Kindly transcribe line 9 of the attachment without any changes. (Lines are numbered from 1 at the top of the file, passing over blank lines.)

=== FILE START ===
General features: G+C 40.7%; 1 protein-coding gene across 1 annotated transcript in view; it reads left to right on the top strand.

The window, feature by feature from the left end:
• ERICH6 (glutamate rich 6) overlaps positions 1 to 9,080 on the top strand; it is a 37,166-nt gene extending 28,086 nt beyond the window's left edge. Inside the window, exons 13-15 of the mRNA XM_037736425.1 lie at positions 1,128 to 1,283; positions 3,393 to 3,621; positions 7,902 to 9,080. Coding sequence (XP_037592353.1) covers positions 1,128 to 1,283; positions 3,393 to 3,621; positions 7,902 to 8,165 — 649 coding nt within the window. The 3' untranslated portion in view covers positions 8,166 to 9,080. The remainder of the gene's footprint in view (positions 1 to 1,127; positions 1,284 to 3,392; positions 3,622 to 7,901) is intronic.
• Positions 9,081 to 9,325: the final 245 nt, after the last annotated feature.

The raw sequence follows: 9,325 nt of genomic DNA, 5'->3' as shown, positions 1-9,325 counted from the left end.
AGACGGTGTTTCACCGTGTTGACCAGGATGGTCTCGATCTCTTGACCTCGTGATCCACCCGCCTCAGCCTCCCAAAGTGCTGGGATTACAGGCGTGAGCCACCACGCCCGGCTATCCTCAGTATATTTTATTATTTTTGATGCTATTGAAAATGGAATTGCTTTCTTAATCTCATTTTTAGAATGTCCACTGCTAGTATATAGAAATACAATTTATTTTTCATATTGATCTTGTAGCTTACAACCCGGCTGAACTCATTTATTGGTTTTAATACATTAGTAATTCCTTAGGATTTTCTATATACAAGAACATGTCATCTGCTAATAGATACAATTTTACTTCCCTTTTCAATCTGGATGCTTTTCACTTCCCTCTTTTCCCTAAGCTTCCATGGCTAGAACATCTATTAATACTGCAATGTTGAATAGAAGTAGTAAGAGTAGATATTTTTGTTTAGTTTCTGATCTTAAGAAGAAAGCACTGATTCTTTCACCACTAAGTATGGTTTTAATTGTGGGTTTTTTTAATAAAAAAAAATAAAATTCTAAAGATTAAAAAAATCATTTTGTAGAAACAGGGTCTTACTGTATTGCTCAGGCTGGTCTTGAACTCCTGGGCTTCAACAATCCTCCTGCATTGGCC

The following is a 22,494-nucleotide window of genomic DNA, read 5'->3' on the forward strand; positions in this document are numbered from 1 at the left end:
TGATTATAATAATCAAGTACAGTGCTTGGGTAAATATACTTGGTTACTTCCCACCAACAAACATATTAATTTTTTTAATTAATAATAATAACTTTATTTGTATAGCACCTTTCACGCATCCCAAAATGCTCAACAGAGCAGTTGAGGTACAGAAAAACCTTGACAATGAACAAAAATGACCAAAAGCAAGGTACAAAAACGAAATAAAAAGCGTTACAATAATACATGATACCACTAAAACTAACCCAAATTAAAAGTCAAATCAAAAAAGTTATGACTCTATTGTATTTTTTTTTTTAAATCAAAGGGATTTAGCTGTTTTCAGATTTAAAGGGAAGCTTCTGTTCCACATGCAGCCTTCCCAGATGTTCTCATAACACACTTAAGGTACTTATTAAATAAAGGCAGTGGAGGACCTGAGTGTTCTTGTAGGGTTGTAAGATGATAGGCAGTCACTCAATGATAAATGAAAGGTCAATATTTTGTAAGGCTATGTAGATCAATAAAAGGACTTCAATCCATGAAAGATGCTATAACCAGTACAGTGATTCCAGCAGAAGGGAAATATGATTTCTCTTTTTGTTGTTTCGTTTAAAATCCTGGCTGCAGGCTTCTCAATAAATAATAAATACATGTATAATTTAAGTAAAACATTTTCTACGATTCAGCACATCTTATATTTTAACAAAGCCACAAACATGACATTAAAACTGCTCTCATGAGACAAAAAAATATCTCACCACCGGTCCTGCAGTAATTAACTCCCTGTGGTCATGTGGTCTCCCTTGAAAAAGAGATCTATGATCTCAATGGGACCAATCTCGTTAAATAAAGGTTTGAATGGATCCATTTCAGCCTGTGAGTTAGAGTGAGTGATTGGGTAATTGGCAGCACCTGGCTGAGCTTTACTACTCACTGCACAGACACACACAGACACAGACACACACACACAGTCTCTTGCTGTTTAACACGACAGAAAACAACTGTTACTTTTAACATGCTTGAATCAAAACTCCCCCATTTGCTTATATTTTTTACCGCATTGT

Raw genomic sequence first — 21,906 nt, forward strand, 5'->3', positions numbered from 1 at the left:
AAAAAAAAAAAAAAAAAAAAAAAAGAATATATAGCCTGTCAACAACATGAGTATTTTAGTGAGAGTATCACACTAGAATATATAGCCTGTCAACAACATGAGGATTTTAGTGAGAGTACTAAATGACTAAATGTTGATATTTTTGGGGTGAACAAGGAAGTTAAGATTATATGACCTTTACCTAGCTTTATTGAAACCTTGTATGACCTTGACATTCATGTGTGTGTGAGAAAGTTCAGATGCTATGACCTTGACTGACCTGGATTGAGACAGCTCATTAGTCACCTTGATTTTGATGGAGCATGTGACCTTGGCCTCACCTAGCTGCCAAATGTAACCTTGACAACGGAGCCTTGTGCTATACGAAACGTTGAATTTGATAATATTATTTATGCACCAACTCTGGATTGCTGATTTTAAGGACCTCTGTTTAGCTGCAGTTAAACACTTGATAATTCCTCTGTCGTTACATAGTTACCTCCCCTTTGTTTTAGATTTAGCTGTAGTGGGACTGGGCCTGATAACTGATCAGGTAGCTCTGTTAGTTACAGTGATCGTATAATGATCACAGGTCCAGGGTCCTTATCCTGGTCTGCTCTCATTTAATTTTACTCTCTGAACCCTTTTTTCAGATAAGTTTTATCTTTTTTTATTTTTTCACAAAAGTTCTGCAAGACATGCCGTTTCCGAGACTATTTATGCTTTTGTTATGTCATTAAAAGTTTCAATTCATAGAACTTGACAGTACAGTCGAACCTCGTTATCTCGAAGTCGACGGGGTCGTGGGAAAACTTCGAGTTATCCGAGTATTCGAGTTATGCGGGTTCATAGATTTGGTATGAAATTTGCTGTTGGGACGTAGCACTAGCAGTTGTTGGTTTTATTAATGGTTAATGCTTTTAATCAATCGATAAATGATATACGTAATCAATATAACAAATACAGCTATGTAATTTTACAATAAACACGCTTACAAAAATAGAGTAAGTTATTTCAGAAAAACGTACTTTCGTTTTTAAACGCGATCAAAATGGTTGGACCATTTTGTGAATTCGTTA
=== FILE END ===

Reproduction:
Raw genomic sequence first — 21,906 nt, forward strand, 5'->3', positions numbered from 1 at the left: